Munoz-Jaramillo, Andres; Martens, Petrus C. H.; Nandy, Dibyendu; Yeates, Anthony R.
2010-01-01
The emergence of tilted bipolar active regions (ARs) and the dispersal of their flux, mediated via processes such as diffusion, differential rotation, and meridional circulation, is believed to be responsible for the reversal of the Sun's polar field. This process (commonly known as the Babcock-Leighton mechanism) is usually modeled as a near-surface, spatially distributed α-effect in kinematic mean-field dynamo models. However, this formulation leads to a relationship between polar field strength and meridional flow speed which is opposite to that suggested by physical insight and predicted by surface flux-transport simulations. With this in mind, we present an improved double-ring algorithm for modeling the Babcock-Leighton mechanism based on AR eruption, within the framework of an axisymmetric dynamo model. Using surface flux-transport simulations, we first show that an axisymmetric formulation-which is usually invoked in kinematic dynamo models-can reasonably approximate the surface flux dynamics. Finally, we demonstrate that our treatment of the Babcock-Leighton mechanism through double-ring eruption leads to an inverse relationship between polar field strength and meridional flow speed as expected, reconciling the discrepancy between surface flux-transport simulations and kinematic dynamo models.
Controls on surface soil drying rates observed by SMAP and simulated by the Noah land surface model
Shellito, Peter J.; Small, Eric E.; Livneh, Ben
2018-03-01
Drydown periods that follow precipitation events provide an opportunity to assess controls on soil evaporation on a continental scale. We use SMAP (Soil Moisture Active Passive) observations and Noah simulations from drydown periods to quantify the role of soil moisture, potential evaporation, vegetation cover, and soil texture on soil drying rates. Rates are determined using finite differences over intervals of 1 to 3 days. In the Noah model, the drying rates are a good approximation of direct soil evaporation rates, and our work suggests that SMAP-observed drying is also predominantly affected by direct soil evaporation. Data cover the domain of the North American Land Data Assimilation System Phase 2 and span the first 1.8 years of SMAP's operation. Drying of surface soil moisture observed by SMAP is faster than that simulated by Noah. SMAP drying is fastest when surface soil moisture levels are high, potential evaporation is high, and when vegetation cover is low. Soil texture plays a minor role in SMAP drying rates. Noah simulations show similar responses to soil moisture and potential evaporation, but vegetation has a minimal effect and soil texture has a much larger effect compared to SMAP. When drying rates are normalized by potential evaporation, SMAP observations and Noah simulations both show that increases in vegetation cover lead to decreases in evaporative efficiency from the surface soil. However, the magnitude of this effect simulated by Noah is much weaker than that determined from SMAP observations.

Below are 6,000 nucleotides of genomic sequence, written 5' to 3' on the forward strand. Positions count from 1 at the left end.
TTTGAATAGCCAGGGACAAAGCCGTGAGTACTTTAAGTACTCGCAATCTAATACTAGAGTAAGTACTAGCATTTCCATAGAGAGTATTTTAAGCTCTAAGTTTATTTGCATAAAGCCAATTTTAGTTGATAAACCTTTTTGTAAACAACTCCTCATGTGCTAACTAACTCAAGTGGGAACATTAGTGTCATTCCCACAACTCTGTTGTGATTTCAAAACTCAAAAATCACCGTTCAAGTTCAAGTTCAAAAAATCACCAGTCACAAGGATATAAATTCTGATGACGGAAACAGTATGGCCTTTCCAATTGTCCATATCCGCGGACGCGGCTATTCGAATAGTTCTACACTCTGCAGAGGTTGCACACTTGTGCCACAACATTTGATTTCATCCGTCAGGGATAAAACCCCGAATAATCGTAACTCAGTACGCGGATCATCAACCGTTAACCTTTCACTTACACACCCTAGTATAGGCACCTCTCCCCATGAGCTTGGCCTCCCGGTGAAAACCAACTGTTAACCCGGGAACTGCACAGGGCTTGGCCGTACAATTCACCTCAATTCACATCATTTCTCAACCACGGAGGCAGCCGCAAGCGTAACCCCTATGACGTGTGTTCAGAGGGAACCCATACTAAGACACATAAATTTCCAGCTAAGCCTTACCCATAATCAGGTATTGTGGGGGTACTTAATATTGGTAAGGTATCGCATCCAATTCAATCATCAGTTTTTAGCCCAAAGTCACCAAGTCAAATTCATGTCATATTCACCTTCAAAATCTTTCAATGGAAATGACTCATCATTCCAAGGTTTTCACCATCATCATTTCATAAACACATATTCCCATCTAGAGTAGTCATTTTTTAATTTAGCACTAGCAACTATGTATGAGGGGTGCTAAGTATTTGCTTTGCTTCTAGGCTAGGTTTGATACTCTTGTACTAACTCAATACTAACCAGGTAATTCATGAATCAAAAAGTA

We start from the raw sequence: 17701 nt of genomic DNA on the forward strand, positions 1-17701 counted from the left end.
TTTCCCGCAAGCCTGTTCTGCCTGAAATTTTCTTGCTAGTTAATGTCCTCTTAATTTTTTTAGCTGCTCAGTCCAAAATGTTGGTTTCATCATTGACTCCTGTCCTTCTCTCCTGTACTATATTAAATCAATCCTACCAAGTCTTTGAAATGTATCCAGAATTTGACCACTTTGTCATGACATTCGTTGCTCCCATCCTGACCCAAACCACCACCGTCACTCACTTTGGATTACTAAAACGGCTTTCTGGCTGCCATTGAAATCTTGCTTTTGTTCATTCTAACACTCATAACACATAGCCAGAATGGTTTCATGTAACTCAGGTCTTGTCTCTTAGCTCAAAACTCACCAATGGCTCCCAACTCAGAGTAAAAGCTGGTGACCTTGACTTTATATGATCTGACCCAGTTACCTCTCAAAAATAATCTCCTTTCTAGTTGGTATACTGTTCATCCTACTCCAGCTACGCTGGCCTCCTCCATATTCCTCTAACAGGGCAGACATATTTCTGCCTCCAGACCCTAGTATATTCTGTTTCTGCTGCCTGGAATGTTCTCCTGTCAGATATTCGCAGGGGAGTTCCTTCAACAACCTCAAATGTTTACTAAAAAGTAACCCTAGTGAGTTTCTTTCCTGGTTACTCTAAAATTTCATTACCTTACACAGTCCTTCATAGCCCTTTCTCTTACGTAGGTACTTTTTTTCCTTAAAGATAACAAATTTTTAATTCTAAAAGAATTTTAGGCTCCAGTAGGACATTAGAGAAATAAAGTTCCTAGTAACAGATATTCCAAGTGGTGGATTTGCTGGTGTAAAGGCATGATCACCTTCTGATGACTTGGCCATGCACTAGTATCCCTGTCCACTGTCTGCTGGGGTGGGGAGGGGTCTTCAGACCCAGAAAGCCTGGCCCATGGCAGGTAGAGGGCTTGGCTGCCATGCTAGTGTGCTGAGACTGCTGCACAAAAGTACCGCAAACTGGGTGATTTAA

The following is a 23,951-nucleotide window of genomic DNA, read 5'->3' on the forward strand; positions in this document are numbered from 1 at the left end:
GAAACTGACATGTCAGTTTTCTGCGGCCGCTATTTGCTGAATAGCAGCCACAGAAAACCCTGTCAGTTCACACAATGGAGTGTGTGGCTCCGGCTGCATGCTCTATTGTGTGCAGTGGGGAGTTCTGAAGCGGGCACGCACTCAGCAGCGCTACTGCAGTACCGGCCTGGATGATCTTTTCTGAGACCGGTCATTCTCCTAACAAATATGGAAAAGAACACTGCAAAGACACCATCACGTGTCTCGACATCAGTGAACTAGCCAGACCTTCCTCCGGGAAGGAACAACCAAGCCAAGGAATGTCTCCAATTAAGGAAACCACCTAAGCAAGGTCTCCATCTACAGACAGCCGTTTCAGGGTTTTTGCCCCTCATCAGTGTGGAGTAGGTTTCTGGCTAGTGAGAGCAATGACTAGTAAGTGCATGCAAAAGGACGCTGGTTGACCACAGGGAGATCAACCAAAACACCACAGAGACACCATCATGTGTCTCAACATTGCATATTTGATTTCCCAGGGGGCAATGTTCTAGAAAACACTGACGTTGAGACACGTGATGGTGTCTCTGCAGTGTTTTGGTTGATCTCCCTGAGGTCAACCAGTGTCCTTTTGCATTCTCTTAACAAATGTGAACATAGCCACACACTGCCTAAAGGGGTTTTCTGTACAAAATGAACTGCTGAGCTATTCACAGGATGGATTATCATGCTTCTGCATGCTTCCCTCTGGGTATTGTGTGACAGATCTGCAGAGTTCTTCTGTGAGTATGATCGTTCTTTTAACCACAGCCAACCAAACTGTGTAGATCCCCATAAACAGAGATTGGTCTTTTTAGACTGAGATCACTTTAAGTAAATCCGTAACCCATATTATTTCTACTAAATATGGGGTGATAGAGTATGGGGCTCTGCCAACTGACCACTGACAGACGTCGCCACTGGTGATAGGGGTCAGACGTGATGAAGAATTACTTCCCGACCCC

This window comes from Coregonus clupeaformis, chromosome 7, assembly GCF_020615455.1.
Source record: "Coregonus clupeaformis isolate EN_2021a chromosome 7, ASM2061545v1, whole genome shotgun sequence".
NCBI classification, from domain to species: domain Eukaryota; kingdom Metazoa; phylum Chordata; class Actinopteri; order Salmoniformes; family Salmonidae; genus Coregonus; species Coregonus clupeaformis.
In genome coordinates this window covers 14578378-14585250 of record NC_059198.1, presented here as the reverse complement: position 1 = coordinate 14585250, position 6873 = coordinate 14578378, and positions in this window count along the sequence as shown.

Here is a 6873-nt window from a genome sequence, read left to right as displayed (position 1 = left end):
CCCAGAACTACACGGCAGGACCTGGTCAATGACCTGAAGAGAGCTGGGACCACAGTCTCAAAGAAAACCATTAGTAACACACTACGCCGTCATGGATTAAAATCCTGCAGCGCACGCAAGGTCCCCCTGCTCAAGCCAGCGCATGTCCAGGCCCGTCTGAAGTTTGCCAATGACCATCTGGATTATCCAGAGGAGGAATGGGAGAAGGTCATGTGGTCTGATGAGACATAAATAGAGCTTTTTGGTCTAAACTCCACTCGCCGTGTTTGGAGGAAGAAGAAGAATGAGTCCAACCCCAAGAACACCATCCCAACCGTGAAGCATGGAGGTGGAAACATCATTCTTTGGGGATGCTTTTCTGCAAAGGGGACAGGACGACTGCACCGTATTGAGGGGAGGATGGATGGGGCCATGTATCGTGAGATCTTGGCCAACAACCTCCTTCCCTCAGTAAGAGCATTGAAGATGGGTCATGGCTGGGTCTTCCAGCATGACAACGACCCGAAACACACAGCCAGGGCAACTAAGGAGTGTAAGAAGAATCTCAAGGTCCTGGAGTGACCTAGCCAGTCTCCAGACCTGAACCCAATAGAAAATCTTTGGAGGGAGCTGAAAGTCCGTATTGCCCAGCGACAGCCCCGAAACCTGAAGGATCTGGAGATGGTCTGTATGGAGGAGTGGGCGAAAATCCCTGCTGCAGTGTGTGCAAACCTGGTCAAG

Improvement of the model for surface process of tritium release from lithium oxide
International Nuclear Information System (INIS)
Yamaki, Daiju; Iwamoto, Akira; Jitsukawa, Shiro
2000-01-01
Among the various tritium transport processes in lithium ceramics, the importance and the detailed mechanism of surface reactions remain to be elucidated. The dynamic adsorption and desorption model for tritium desorption from lithium ceramics, especially Li 2 O was constructed. From the experimental results, it was considered that both H 2 and H 2 O are dissociatively adsorbed on Li 2 O and generate OH - on the surface. In the first model developed in 1994, it was assumed that either the dissociative adsorption of H 2 or H 2 O on Li 2 O generates two OH - on the surface. However, recent calculation results show that the generation of one OH - and one H - is more stable than that of two OH - s by the dissociative adsorption of H 2 . Therefore, assumption of H 2 adsorption and desorption in the first model is improved and the tritium release behavior from Li 2 O surface is evaluated again by using the improved model. The tritium residence time on the Li 2 O surface is calculated using the improved model, and the results are compared with the experimental results. The calculation results using the improved model agree well with the experimental results than those using the first model
Directory of Open Access Journals (Sweden)
U. Schumann
2017-11-01